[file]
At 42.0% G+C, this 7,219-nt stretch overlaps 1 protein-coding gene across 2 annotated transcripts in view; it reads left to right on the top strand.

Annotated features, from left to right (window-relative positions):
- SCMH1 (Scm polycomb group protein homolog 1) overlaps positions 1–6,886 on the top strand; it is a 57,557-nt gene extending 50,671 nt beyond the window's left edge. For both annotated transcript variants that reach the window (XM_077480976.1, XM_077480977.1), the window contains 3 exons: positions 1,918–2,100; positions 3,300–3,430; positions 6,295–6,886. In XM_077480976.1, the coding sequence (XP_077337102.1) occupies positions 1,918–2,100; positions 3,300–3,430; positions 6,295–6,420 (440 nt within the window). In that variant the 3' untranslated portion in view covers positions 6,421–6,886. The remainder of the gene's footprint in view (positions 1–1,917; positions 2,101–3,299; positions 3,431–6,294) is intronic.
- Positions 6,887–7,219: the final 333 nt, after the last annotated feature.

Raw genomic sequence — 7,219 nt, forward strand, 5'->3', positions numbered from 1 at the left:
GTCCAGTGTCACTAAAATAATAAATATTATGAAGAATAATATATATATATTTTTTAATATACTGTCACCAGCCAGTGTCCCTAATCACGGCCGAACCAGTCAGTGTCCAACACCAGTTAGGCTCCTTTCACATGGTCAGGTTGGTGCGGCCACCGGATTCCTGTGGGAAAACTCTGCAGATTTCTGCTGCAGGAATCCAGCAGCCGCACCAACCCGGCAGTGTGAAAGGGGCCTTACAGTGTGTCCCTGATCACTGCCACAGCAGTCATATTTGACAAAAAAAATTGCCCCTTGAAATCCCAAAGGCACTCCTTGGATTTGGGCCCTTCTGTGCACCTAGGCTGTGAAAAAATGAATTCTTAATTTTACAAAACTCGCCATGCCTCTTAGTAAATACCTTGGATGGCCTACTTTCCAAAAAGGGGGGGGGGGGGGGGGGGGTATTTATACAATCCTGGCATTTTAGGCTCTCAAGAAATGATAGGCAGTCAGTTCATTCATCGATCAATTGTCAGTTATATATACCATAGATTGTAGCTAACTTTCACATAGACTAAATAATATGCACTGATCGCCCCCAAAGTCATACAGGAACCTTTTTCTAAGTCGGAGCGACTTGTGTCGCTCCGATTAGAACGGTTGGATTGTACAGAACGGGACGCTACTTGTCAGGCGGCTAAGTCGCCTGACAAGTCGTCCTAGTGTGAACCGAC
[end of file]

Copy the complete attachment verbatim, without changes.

At 42.0% G+C, this 7,219-nt stretch overlaps 1 protein-coding gene across 2 annotated transcripts in view; it reads left to right on the top strand.

Annotated features, from left to right (window-relative positions):
- SCMH1 (Scm polycomb group protein homolog 1) overlaps positions 1–6,886 on the top strand; it is a 57,557-nt gene extending 50,671 nt beyond the window's left edge. For both annotated transcript variants that reach the window (XM_077480976.1, XM_077480977.1), the window contains 3 exons: positions 1,918–2,100; positions 3,300–3,430; positions 6,295–6,886. In XM_077480976.1, the coding sequence (XP_077337102.1) occupies positions 1,918–2,100; positions 3,300–3,430; positions 6,295–6,420 (440 nt within the window). In that variant the 3' untranslated portion in view covers positions 6,421–6,886. The remainder of the gene's footprint in view (positions 1–1,917; positions 2,101–3,299; positions 3,431–6,294) is intronic.
- Positions 6,887–7,219: the final 333 nt, after the last annotated feature.

Raw genomic sequence — 7,219 nt, forward strand, 5'->3', positions numbered from 1 at the left:
GTCCAGTGTCACTAAAATAATAAATATTATGAAGAATAATATATATATATTTTTTAATATACTGTCACCAGCCAGTGTCCCTAATCACGGCCGAACCAGTCAGTGTCCAACACCAGTTAGGCTCCTTTCACATGGTCAGGTTGGTGCGGCCACCGGATTCCTGTGGGAAAACTCTGCAGATTTCTGCTGCAGGAATCCAGCAGCCGCACCAACCCGGCAGTGTGAAAGGGGCCTTACAGTGTGTCCCTGATCACTGCCACAGCAGTCATATTTGACAAAAAAAATTGCCCCTTGAAATCCCAAAGGCACTCCTTGGATTTGGGCCCTTCTGTGCACCTAGGCTGTGAAAAAATGAATTCTTAATTTTACAAAACTCGCCATGCCTCTTAGTAAATACCTTGGATGGCCTACTTTCCAAAAAGGGGGGGGGGGGGGGGGGGGTATTTATACAATCCTGGCATTTTAGGCTCTCAAGAAATGATAGGCAGTCAGTTCATTCATCGATCAATTGTCAGTTATATATACCATAGATTGTAGCTAACTTTCACATAGACTAAATAATATGCACTGATCGCCCCCAAAGTCATACAGGAACCTTTTTCTAAGTCGGAGCGACTTGTGTCGCTCCGATTAGAACGGTTGGATTGTACAGAACGGGACGCTACTTGTCAGGCGGCTAAGTCGCCTGACAAGTCGTCCTAGTGTGAACCGAC